RSF unblocks 34 censored websites in 18 countries.
How does RSF outsmart censorship?
Operation #CollateralFreedom circumvents Internet censorship by means of a strategy in which “mirrors” or duplicates of the censored websites are created on international servers belonging to the world’s Internet giants. If a country wants to block access to the mirrors, it must also deprive itself of access to all the sites and services hosted on these servers, which would inflict significant “collateral damage” on its own economy.
Websites unblocked by RSF
Focus on Censorship
- Saudi Arabia
- United Arab Emirates
United Arab Emirates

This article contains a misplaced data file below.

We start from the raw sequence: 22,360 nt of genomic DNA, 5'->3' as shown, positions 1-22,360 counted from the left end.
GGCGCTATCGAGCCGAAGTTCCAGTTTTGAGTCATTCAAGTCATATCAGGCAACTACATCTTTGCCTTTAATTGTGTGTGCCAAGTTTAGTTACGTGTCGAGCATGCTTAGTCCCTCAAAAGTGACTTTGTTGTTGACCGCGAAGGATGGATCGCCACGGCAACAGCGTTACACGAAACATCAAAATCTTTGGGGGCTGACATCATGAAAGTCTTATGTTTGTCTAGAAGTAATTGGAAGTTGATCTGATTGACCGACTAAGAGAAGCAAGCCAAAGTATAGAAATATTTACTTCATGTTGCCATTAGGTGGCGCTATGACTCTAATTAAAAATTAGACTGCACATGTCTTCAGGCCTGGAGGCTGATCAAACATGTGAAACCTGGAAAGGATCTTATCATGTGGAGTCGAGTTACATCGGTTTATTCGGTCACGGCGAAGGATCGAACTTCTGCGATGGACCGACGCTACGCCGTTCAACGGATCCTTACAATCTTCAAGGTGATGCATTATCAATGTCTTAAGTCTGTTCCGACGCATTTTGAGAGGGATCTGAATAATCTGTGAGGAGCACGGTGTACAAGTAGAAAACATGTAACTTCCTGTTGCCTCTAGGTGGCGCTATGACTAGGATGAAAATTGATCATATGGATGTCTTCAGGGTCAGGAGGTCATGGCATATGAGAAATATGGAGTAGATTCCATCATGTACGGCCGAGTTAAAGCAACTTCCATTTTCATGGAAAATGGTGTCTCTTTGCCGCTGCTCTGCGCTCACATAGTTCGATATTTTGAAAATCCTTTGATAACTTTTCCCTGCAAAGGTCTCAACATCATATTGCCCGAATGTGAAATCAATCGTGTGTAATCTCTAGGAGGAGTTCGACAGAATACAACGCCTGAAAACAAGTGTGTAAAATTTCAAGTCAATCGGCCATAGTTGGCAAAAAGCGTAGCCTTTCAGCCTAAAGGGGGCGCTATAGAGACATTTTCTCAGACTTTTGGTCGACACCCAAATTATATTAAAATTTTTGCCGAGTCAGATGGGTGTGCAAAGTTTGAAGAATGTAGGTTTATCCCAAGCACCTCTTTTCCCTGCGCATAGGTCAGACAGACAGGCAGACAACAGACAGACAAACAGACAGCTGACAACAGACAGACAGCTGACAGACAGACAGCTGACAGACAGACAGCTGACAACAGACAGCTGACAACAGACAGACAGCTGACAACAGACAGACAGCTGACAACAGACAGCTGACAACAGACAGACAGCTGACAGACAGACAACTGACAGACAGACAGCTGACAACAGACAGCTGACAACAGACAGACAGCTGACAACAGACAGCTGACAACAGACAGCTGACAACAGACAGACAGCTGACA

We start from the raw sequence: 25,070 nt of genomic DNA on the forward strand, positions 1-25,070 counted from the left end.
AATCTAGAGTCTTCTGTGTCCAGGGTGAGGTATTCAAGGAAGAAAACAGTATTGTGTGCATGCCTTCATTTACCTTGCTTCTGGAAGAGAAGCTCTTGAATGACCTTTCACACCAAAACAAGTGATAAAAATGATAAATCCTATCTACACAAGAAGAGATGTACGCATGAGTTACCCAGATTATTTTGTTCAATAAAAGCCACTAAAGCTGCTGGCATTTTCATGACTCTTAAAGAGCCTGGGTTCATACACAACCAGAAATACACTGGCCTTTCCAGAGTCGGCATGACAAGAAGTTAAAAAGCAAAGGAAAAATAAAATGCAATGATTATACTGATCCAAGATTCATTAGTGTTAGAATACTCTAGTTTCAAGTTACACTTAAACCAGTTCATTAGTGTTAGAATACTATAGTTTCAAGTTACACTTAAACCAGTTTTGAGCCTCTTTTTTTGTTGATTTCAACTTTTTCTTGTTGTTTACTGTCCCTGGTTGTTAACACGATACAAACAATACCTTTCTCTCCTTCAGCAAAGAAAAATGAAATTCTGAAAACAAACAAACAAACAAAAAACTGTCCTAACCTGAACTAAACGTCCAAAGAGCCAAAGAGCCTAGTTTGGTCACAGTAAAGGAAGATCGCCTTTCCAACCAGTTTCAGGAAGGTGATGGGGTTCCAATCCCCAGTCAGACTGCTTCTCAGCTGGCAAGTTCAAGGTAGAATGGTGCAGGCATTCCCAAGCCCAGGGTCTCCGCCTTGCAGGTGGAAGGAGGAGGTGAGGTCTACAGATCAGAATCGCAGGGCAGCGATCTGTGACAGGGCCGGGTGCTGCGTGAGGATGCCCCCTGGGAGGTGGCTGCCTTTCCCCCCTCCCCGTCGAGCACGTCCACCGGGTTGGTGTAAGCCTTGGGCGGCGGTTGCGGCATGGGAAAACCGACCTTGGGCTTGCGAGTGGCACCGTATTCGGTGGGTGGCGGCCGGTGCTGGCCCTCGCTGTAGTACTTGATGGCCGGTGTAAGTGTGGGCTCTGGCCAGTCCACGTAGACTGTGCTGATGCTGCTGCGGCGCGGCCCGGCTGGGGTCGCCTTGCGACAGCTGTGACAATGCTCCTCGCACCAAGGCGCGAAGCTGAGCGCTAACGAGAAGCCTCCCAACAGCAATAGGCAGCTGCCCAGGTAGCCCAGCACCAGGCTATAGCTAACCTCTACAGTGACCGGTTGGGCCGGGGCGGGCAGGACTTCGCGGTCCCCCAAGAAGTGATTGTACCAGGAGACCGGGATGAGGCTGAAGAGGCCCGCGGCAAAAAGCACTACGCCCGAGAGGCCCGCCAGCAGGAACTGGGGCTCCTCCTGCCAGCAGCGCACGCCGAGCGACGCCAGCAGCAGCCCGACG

In the United Arab Emirates, it is the Telecommunications Regulatory Authority that decides what may or may not be posted online. The list of blocked websites is long, as is the list of grounds for blocking, which include “violating ethics and morality,” “expressing hatred of religion” and posing a “direct or indirect risk to Internet users.” Whether they just report the facts or question the established order, media outlets have little chance of being read within the UAE. And the judicial system does not hesitate to impose heavy sentences when deemed necessary. For tweeting about the mistreatment of detainees, online activist Osama Al-Najjar was sentenced to three years in prison and a heavy fine last November on charges of insulting the state, inciting hatred and violence and spreading false information. He was tortured for four days after being arrested without any explanation in March 2014.